# Intuition about the Gaussian processes

As far as I undestand Gaussian process (GP) is generalization of the Normal Distribution to infinite dimensional case.

• $$1d$$ case : $$x \sim e^{-(x-\mu)^2 / 2 \sigma^2}$$
• $$Nd$$ case: $$\mathbf{x} \sim e^{-(\mathbf{x}-\mu^T) \Sigma^{-1} (\mathbf{x}- \mu)/2}$$
• (GP) : $$x(t) \sim e^{-\int dt^{'} (x(t) - \mu(t)) \Sigma^{-1}(t,t^{'}) (x(t^{'}) - \mu(t^{'})) /2}$$

It is alsl claimed in Wikipedia https://en.wikipedia.org/wiki/Gaussian_process, that restriction to the finite set of points is the multivariate Gaussian random variable.

My question is how to imagine visually the GP. I would think about a plot, where there is some function, representing the mean $$\mu(t)$$, and the shading around this mean represents the probability density.

And the width of the band at each point would correspond to the standard deviation at each point - $$\Sigma(t, t)$$. However, I wonder how to distinguish cases with different interpoint correlations $$\Sigma(t, t^{'})$$. Is there an intuitive way to distinguish the case, when is like $$\Sigma(t, t) = \delta_{t t^{'}}$$ from the case of long-range correlation between points at $$t$$ and $$t^{'}$$.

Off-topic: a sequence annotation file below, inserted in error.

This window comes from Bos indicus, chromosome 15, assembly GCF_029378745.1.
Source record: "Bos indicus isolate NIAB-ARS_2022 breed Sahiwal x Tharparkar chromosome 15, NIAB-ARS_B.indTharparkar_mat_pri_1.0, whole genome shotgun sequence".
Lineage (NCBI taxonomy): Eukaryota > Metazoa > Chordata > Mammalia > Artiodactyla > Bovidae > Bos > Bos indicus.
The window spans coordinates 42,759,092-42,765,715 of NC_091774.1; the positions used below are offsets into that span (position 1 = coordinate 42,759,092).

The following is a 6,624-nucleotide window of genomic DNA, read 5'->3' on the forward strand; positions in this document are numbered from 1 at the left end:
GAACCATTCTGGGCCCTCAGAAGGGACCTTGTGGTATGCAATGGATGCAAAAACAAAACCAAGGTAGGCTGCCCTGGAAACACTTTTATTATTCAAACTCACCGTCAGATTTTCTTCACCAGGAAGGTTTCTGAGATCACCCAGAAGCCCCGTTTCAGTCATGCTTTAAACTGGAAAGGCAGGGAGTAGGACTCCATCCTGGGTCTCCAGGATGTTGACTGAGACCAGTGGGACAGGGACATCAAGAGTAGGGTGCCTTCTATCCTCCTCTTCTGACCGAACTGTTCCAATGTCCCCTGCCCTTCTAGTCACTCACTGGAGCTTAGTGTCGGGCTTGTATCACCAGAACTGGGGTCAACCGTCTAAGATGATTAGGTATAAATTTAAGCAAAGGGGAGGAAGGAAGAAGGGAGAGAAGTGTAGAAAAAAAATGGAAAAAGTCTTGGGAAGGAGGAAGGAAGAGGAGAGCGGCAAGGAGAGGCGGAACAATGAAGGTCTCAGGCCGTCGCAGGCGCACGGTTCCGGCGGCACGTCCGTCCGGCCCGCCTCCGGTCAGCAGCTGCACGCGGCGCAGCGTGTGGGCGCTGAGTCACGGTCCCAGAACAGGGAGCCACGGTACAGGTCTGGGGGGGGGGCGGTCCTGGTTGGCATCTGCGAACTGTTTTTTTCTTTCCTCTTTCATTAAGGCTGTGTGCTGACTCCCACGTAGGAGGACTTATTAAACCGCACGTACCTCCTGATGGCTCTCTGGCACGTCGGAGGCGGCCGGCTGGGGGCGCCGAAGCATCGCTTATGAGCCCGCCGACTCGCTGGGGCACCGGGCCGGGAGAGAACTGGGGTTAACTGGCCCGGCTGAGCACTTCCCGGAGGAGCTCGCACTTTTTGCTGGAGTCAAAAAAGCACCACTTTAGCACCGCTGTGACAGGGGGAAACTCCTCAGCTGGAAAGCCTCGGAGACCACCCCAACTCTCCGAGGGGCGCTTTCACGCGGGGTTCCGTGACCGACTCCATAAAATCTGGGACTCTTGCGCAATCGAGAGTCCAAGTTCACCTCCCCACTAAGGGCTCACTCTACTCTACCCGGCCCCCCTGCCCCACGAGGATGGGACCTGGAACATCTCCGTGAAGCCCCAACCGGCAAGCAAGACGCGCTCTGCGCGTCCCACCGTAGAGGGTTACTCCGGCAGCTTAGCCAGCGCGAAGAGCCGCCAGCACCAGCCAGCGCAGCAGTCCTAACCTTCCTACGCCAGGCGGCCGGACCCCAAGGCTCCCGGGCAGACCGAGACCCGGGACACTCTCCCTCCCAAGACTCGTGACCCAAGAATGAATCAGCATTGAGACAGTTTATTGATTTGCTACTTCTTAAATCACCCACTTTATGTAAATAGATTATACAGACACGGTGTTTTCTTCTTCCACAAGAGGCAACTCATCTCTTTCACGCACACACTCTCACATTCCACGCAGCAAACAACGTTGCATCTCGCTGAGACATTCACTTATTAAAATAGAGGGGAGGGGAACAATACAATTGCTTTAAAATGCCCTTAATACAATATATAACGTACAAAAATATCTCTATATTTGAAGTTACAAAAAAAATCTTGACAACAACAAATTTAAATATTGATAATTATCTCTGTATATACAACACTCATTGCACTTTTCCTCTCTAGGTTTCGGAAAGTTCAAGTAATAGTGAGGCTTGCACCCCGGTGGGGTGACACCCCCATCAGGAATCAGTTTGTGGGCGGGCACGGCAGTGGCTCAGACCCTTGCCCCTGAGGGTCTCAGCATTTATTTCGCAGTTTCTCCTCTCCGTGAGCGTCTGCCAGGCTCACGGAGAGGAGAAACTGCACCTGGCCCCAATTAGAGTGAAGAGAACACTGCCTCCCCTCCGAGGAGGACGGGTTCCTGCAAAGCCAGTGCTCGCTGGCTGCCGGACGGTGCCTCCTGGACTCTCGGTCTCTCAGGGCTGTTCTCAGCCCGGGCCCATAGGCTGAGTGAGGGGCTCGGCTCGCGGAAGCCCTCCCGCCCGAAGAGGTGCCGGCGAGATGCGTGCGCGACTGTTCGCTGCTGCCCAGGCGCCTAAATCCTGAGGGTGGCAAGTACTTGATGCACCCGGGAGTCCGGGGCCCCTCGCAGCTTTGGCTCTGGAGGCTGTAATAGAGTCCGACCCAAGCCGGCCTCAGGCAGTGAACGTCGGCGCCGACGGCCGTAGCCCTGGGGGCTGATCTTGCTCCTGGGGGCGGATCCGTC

• What exactly do you mean by “distinguishing” them?
– Tim
Commented Feb 10, 2021 at 21:03
• @Tim to look at the figure and say something about the behaviour of $\Sigma(t_1,t_2)$ for $t_1 \neq t_2$ Commented Feb 10, 2021 at 21:07
• Nothing, since this shows only a marginal plot. To show a covariance matrix, you would need to plot something it as a heatmap etc.
– Tim
Commented Feb 11, 2021 at 9:00